As we reported last week, the California Supreme Court squelched the Santa Barbara Independent's last legal hope in a long fight over turning over some unpublished crime scene photographs. With the court declining to hear an appeal, the paper and staff photographer Paul Wellman faced criminal punishment -- including possible jail time -- if they continued to hold the photos. So the Independent, rather than give the photos to the district attorney, decided to publish all 334 of them on its website this week. "We did make a point of dragging this case out to the bitter end," explains news editor Nick Welsh. "This was in part inspired by the assault on the media that's been taking place for the past eight years, and the utter contempt for the public's right to know -- anything -- displayed by the Bush Administration."

Continue ReadingAlt-Weekly Explains Why it Held Photos … Then Publishes Them All

The California State Supreme Court on Wednesday denied a petition from the Santa Barbara Independent and staff photographer Paul Wellman asking the court to review a Santa Barbara County Superior Court judge's decision to hold the paper and Wellman in contempt of court for not handing over photos from a murder last year, the Independent reports. This exhausts the legal options the paper had to fight the initial ruling. "I'm not surprised," Independent attorney Mike Cooney says. "Even though I'm devoted to the concept the subpoena was overbroad, it's difficult for appellate courts to review during criminal proceedings." Wellman faces potential imprisonment and the paper faces fines if they continue to refuse the subpoena, but both parties haven't yet decided what to do.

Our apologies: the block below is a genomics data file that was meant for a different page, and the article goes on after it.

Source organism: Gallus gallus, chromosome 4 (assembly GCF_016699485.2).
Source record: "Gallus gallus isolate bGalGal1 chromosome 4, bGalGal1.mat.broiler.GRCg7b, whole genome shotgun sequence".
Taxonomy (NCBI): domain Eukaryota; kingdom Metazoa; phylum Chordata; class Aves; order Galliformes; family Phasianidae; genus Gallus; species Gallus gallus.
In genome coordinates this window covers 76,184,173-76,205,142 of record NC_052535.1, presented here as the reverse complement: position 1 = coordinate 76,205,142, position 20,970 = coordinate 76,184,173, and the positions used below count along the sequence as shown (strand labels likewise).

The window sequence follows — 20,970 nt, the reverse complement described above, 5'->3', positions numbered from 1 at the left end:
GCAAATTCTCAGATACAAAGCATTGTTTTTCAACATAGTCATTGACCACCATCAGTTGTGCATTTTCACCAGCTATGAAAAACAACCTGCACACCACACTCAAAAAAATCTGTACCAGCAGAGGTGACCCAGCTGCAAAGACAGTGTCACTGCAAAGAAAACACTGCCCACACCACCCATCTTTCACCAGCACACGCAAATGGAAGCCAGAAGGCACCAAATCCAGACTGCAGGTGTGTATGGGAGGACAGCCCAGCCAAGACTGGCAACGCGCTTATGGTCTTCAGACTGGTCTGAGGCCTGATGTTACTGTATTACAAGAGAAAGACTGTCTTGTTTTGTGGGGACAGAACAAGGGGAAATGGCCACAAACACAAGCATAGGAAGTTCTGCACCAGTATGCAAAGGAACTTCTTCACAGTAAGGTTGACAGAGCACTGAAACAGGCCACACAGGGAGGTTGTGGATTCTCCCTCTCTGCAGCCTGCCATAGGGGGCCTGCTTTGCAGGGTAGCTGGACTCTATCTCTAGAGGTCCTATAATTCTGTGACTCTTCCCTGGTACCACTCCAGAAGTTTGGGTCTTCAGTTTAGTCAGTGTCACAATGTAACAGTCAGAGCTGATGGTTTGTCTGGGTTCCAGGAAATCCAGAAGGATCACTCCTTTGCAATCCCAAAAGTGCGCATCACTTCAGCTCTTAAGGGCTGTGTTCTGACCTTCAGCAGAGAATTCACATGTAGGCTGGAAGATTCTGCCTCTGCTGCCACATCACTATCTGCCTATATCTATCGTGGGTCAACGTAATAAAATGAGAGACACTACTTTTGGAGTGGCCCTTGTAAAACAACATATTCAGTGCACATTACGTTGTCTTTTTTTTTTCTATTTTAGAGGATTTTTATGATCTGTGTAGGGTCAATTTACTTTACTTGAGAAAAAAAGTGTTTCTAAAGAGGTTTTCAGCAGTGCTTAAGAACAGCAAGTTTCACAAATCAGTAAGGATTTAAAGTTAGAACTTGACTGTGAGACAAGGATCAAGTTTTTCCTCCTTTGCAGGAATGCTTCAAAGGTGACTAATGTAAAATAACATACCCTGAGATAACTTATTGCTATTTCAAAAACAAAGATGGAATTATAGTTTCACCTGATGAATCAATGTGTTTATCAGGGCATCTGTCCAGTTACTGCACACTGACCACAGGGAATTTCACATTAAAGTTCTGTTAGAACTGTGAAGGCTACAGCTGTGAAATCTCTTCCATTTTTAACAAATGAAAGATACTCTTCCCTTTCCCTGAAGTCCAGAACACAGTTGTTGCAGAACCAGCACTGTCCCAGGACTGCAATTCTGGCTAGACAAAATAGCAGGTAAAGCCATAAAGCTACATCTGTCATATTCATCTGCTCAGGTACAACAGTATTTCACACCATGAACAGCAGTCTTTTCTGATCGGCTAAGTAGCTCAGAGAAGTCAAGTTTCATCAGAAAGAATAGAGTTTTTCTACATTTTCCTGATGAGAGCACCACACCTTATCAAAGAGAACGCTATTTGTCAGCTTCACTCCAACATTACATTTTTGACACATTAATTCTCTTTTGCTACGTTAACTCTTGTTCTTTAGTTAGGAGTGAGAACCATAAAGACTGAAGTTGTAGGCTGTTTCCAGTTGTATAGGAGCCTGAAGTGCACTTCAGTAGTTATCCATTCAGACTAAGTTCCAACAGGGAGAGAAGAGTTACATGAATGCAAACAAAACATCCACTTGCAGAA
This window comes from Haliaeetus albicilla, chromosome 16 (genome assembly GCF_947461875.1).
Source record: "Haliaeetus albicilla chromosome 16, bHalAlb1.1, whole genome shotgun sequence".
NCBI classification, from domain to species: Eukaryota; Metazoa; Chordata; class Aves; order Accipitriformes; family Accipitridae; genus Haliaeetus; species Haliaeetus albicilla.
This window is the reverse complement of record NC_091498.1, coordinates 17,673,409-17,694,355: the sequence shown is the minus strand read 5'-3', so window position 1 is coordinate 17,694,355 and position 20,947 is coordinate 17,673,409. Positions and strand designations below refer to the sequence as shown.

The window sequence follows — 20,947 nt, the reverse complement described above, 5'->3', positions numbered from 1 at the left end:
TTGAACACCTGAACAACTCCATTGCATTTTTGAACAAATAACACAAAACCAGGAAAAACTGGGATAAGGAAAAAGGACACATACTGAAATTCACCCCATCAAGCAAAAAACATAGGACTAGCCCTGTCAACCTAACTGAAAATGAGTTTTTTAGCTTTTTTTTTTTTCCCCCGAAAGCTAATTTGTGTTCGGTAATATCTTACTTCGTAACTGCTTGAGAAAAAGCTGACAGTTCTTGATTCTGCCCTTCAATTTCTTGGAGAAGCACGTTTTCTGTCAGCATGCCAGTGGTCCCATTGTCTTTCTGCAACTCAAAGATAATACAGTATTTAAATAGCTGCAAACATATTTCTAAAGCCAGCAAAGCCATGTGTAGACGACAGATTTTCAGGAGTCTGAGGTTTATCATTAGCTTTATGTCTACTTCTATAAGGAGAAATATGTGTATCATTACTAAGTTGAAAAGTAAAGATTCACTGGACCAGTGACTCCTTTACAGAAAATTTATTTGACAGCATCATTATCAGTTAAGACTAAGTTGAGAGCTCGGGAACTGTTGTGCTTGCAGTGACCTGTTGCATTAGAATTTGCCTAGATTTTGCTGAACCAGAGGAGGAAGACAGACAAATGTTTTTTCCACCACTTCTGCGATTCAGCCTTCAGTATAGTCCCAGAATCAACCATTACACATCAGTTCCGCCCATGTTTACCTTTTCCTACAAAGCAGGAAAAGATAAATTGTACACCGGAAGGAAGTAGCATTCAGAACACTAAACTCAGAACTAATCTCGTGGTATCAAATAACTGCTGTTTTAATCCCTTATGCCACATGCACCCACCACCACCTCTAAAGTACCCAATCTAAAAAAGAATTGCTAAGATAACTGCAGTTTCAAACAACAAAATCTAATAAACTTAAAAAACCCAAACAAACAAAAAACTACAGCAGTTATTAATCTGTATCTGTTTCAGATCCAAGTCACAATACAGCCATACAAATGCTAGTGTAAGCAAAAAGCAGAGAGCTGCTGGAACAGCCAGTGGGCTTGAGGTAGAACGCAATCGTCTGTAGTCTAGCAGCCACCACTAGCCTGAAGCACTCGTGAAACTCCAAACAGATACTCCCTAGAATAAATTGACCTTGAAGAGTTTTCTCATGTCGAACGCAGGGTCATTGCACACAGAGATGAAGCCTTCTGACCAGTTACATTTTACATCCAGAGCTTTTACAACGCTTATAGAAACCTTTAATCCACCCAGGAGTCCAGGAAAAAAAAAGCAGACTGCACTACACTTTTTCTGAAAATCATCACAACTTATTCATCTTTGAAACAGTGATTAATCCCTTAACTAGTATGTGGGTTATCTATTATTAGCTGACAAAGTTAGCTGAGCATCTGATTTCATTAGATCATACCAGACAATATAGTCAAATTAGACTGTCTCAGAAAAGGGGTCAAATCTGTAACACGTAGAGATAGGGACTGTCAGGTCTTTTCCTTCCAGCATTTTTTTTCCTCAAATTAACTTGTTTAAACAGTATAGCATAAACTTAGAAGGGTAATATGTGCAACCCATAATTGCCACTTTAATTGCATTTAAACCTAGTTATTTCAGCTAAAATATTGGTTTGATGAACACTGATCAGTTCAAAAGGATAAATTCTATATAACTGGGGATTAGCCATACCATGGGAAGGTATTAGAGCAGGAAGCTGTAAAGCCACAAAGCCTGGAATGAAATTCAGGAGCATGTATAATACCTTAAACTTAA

Continue ReadingState Supreme Court Declines to Hear Alt-Weekly’s Contempt Case

Attorneys for the alt-weekly have filed legal papers with the California Court of Appeal arguing that a judge erred in finding the Indy in contempt of court for refusing to turn over all the crime scene photographs taken by Paul Wellman. The paper's attorneys argue the judge failed to provide any evidence there was "a reasonable possibility" that Wellman's unpublished photos "will materially assist" the defense attorney who asked for them. The legal standard required by California Constitution to penetrate California's shield law requires a reasonable possibility, the Indy reports.

Continue ReadingSanta Barbara Independent Fights Contempt Charge

The Santa Barbara Independent and photographer Paul Wellman were found in contempt of court Thursday for refusing to turn over unpublished photos which had been subpoenaed in the murder trial of a 14-year-old. Though California has a Shield Law to protect reporters and photographers in the media, it doesn't extend to every situation, Santa Barbara Superior Court Judge Brian Hill said as he ruled against the Indy. The paper has been fined $1,000 and Wellman has not been sent to jail, pending a ruling by the California appellate court in Ventura. If The Indy loses there, the paper says it will take the case to the state Supreme Court.

Continue ReadingAlt-Weekly & Staff Photographer Found in Contempt of Court